National Geographic contributing photographer Laurent Ballesta was diving in the waters of French Polynesia when he finally saw a sight that he had been working for the last four years to capture: a shark feeding frenzy in the midst of breeding groupers.
During the event, male grouper fish, which are usually solitary, gather with female groupers at the south end of the Fakarava Atoll. The mass of fish then spawn all at once — something that only happens during a full moon — releasing clouds of eggs and sperm into the waters.
This event also attracts the attention of sharks, which arrive in huge numbers to feast upon the breeding groupers.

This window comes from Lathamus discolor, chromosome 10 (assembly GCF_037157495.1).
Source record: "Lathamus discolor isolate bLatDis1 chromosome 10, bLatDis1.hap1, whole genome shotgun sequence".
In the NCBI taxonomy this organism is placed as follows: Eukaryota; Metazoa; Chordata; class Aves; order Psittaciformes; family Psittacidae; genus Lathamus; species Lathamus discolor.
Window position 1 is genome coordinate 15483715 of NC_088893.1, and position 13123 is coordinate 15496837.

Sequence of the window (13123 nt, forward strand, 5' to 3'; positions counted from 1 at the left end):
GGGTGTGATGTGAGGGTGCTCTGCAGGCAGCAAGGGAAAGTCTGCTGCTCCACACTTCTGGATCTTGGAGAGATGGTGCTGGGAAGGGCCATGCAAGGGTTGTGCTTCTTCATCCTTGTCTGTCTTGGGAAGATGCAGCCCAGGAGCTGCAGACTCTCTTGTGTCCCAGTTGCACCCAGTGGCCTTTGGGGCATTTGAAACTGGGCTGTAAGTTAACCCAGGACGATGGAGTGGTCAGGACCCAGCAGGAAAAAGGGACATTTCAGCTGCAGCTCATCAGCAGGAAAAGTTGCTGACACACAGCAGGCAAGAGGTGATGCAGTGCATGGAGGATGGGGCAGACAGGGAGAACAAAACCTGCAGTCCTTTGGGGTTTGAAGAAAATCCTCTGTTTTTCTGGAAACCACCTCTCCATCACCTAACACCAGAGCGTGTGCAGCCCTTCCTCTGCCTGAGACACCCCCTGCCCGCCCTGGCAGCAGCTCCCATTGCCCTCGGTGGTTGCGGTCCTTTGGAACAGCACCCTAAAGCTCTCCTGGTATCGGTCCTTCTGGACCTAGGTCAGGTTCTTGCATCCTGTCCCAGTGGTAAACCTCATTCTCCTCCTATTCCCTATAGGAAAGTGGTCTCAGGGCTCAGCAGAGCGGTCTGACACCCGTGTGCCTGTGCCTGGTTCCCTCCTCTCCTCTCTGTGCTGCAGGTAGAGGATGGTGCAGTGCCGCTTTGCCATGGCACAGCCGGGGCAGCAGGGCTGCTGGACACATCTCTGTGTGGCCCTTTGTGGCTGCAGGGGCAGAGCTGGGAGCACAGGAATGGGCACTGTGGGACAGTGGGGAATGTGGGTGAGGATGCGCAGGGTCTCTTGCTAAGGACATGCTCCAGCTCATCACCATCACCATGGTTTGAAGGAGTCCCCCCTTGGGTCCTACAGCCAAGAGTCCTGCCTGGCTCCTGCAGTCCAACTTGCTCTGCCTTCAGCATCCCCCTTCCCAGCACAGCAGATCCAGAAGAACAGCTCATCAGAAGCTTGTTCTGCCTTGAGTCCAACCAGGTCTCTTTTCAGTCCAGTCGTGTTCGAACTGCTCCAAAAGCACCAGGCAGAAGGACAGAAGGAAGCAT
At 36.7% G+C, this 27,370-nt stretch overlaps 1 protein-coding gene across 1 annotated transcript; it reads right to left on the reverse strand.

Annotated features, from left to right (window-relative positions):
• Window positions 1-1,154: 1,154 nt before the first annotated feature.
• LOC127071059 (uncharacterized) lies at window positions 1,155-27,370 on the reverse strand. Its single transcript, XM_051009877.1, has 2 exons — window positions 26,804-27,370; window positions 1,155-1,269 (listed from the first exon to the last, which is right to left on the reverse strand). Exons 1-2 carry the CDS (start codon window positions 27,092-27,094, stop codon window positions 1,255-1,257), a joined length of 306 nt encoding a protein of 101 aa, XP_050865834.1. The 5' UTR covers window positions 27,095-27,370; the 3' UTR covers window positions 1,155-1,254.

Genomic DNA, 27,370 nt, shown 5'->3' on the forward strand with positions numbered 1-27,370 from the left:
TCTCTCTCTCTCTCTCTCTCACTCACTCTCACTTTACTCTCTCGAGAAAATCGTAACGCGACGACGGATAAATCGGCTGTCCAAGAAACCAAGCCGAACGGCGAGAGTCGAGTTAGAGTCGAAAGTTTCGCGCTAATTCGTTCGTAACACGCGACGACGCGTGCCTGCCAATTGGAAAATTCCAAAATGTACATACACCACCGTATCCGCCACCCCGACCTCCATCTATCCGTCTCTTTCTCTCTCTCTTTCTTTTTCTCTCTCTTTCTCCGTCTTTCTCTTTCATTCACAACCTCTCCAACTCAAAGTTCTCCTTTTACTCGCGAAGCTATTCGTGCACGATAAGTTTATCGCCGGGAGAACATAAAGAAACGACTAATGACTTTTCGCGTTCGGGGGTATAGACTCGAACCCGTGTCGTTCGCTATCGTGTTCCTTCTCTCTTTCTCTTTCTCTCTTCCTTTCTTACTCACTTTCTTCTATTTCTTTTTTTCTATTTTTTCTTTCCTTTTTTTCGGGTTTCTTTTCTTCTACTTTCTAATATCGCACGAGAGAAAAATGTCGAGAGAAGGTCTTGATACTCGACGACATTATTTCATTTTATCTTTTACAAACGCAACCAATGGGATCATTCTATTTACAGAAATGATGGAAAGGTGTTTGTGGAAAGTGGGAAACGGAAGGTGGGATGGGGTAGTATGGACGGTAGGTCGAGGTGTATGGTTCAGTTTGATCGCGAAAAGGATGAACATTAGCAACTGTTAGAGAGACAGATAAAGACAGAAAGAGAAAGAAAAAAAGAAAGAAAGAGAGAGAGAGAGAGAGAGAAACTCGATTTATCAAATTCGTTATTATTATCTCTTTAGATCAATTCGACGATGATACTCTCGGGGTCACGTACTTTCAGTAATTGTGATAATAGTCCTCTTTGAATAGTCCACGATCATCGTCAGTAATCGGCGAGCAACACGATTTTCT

Ballesta’s team were diving without cages or weapons, and they counted 700 sharks around them with an estimated 17,000 groupers.
Over the past four years, Ballesta has spent 21 weeks diving day and night, spending roughly 3,000 diver hours in the 115-foot-deep channel in order to shoot these photos.
“A single shark is too clumsy to catch even a somnolent grouper,” Ballesta writes in National Geographic. “A pack of them is more likely to flush the fish from its hiding place and encircle it. Then they tear it apart. Seen live, the attack is a frenzy that explodes before us.”
These photos and Ballesta’s account of the experience can be found in the May 2018 issue of National Geographic magazine.
Ballesta has also published a full account of his experience at Fakarava Atoll in a two-book set titled 700 Sharks Into the Dark.
Image credits: Header photo by Laurent Ballesta / National Geographic. All photos courtesy National Geographic.